RSS
Walmart vs. Netflix
Reportedly, Walmart is trying (again) to battle Netflix by buying video-streaming service Vudu. Will the mega-retailer win this time?
 
Would you rent movies from Walmart?
Would you rent movies from Walmart?
Alan Schein Photography/Corbis

UPDATE, Febuary 22, 2010: The New York Times reports that Walmart has "agreed" to buy Vudu.

Walmart has taken on any number of retail rivals and won. Now, it’s rumored that Walmart will be going after Netflix by purchasing Vudu, a struggling Netflix competitor that lets TV viewers to download a film for a limited time or pay more to purchase it. This wouldn’t be Walmart's first attempt to knock out Netflix: The mega-retailer scuttled a failed DVD-by-mail service in 2005; and, in 2007, attempted to launch a movie download service similar to Apple's iTunes (and Vudu). Is the third time a charm for Walmart's Hollywood ambitions? (Watch Walmart's "creepy" clown commercial)

Buying Vudu is a good move: We've been waiting for Vudu to either "close its doors forever" or "get snapped up by a bigger fish," says Ben Patterson in Yahoo. That Walmart has gobbled it "makes complete sense." After "the big box business"'s embarrassing failures in this niche, Wallmart can "jump right back into the game" now and — most important — do so "for a bargain" price.
"Report: Walmart looking to buy Vudu?"

Saving Vudu won't be easy: Walmart has its work cut out for it, says Jennifer Van Grove in Mashable. After negotiating Vudu's current contracts with "LG, Sanyo, Toshiba and Sharp," who make TVs that can download Vudu movies directly, Wallmart has to "mitigate deals with the same movie studios that are putting Netflix new release rentals on pause." Deliver on both these points, and Walmart could bring "Vudu’s arguably superior HD-streaming experience to a much larger audience."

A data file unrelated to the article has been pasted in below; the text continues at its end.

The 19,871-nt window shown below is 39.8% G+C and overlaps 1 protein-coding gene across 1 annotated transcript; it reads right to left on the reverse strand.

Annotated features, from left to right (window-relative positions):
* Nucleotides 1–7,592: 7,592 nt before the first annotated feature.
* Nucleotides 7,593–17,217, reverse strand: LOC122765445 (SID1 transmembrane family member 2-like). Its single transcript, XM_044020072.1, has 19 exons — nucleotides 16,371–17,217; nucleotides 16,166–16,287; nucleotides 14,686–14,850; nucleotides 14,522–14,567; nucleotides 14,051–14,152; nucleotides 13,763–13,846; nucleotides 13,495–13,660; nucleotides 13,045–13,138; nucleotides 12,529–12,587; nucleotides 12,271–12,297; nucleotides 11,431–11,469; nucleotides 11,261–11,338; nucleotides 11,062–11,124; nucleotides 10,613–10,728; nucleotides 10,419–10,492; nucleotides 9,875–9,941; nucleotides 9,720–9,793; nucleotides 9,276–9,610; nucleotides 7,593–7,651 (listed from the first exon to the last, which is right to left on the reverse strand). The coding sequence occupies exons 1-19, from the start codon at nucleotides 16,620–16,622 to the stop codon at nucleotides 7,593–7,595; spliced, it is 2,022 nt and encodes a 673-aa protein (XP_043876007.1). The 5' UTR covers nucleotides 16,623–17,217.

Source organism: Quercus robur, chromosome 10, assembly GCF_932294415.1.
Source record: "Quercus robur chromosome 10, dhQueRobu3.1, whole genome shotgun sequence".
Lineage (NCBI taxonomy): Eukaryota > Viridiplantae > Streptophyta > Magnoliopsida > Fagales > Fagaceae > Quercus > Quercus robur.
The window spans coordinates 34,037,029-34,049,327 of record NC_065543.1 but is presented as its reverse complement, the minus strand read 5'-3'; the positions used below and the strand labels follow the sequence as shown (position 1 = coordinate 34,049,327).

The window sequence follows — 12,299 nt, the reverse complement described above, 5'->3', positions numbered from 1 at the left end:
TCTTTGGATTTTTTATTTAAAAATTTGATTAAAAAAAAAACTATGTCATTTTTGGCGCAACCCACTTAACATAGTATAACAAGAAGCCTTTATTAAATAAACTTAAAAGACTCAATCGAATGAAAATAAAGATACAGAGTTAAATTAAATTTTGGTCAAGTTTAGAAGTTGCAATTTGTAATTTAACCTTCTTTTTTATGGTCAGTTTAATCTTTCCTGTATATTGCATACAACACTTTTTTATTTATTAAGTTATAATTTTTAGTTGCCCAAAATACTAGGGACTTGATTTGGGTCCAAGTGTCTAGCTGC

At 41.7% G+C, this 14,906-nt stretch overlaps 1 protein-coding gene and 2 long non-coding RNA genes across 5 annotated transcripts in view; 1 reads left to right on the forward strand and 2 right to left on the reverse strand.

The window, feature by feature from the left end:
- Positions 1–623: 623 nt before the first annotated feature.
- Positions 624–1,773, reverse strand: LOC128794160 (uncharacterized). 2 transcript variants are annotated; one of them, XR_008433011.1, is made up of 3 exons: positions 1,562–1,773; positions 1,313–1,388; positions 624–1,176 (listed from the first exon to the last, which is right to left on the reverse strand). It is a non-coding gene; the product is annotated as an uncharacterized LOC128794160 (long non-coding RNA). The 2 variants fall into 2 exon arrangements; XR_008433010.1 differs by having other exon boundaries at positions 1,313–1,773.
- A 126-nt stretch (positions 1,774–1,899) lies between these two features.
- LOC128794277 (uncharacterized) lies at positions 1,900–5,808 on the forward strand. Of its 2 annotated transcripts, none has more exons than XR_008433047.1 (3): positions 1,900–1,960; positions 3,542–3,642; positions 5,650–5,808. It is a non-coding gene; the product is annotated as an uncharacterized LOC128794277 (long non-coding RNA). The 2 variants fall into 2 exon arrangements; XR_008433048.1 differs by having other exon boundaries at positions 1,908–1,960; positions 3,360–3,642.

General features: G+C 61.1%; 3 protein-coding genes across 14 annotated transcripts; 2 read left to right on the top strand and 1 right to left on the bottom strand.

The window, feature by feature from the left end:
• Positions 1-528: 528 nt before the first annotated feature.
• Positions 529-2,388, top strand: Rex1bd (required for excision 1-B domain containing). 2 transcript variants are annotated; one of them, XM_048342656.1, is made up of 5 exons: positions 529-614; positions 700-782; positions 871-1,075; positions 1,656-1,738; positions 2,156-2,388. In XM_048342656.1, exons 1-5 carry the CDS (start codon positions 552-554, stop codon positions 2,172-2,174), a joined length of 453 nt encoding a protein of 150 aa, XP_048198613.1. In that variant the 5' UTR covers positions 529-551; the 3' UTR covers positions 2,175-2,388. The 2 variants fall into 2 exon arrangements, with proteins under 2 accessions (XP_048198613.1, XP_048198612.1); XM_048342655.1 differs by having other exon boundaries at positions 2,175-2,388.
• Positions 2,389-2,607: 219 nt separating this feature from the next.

"Does Walmart want to be the next Netflix ... again?"

Walmart must change the way people rent movies to make this work: So far, renting "a movie over the internet" can't compete with DVD rentals or watching movies through "cable providers," says David Frommer in Business Insider. To succeed, Walmart must "figure out a killer pricing model and achieve a level of ubiquity that other paid, on-demand Web video services have not." Do this, and "it might have a shot."
Walmart wants to go after Apple again"

SEE MORE OPINION BRIEFS ON THIS TOPIC:
Walmart's 'creepy' clown commercial
Wal-mart's discount coffin controversy
Wal-mart's health care heresy

 

THE WEEK'S AUDIOPHILE PODCASTS: LISTEN SMARTER

Subscribe to the Week